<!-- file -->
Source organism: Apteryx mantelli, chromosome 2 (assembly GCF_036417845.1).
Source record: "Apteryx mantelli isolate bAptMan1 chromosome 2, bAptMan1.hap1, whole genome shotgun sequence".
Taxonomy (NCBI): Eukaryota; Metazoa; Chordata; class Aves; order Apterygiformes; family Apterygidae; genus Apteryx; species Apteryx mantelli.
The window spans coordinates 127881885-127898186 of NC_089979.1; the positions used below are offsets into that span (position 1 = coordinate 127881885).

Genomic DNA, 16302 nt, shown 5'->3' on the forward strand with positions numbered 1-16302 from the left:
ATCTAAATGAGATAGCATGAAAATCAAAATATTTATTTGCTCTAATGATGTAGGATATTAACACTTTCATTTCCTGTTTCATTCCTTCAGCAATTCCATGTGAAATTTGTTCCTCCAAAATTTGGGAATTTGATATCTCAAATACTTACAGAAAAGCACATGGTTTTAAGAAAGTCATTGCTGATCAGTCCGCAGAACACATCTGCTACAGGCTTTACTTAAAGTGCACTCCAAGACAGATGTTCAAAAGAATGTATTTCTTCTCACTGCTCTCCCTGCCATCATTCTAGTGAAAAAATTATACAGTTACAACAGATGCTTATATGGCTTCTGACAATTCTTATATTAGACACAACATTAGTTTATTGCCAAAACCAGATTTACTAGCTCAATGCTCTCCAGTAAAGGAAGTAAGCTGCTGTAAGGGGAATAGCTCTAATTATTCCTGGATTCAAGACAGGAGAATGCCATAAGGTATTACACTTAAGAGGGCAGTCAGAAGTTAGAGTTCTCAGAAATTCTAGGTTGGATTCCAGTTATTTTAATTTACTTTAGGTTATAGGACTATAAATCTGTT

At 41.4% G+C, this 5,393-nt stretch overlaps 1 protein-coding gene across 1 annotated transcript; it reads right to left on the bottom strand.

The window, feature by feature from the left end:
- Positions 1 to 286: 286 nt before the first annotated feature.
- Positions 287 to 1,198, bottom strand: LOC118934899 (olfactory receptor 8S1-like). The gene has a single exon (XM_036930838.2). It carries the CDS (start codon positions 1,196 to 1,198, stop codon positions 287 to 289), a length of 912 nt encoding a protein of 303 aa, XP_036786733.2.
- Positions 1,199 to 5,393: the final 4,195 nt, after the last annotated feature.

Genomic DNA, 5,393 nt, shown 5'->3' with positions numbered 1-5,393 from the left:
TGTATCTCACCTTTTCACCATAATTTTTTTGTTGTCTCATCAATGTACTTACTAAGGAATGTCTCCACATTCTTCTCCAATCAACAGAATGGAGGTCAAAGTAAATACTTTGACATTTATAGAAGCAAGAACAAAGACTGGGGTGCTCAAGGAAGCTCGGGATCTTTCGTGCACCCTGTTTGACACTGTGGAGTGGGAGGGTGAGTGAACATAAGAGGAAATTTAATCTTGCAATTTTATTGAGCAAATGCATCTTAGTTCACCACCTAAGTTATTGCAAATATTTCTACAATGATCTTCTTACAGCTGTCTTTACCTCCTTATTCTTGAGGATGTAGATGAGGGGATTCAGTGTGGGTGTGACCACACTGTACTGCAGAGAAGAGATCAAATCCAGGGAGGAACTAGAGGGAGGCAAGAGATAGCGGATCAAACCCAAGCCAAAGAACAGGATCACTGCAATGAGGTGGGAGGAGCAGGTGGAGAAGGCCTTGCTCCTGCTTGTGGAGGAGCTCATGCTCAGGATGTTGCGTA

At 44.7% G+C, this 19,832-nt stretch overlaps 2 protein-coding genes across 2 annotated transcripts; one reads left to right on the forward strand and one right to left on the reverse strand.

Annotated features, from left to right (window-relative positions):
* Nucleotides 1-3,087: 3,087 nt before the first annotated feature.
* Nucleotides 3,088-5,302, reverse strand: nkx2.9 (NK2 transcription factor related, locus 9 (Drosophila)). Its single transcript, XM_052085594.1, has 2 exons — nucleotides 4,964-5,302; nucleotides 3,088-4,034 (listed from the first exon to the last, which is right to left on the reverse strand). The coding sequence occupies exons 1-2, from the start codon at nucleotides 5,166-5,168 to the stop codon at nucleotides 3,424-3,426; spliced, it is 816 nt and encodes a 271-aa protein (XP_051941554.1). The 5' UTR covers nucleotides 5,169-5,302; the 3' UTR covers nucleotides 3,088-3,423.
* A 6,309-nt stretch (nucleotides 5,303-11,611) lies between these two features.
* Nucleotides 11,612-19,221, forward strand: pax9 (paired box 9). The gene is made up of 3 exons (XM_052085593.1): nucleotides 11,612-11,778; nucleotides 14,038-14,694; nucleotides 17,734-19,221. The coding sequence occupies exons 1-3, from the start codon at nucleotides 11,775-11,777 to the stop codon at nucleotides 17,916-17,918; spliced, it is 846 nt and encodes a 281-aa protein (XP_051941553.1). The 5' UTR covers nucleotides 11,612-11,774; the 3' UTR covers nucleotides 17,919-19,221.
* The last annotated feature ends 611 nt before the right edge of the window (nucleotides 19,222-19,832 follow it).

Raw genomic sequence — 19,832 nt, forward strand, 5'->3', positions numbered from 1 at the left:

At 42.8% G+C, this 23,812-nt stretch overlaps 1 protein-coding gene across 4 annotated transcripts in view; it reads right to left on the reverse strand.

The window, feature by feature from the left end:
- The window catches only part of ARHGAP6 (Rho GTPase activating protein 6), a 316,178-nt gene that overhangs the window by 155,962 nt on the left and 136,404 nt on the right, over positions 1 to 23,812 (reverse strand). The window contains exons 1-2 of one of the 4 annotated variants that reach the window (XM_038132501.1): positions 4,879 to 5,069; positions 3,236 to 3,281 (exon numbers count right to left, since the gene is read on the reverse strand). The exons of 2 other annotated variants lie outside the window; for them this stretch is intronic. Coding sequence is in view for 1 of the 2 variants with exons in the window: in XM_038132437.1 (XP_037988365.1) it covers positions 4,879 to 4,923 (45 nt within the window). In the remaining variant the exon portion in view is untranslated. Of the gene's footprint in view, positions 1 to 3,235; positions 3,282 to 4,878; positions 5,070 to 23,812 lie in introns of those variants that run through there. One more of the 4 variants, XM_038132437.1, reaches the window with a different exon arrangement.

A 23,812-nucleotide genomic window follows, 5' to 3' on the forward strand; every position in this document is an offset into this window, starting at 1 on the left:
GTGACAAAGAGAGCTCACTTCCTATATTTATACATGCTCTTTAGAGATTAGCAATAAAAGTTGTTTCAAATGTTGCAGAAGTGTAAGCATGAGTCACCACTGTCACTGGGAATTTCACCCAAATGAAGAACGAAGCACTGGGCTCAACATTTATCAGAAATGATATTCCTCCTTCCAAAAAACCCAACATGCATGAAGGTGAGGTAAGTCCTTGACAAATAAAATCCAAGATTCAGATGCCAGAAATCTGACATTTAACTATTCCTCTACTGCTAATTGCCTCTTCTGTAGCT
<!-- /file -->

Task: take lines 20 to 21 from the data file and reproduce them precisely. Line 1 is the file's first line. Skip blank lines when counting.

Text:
* The last annotated feature ends 611 nt before the right edge of the window (nucleotides 19,222-19,832 follow it).

Raw genomic sequence — 19,832 nt, forward strand, 5'->3', positions numbered from 1 at the left: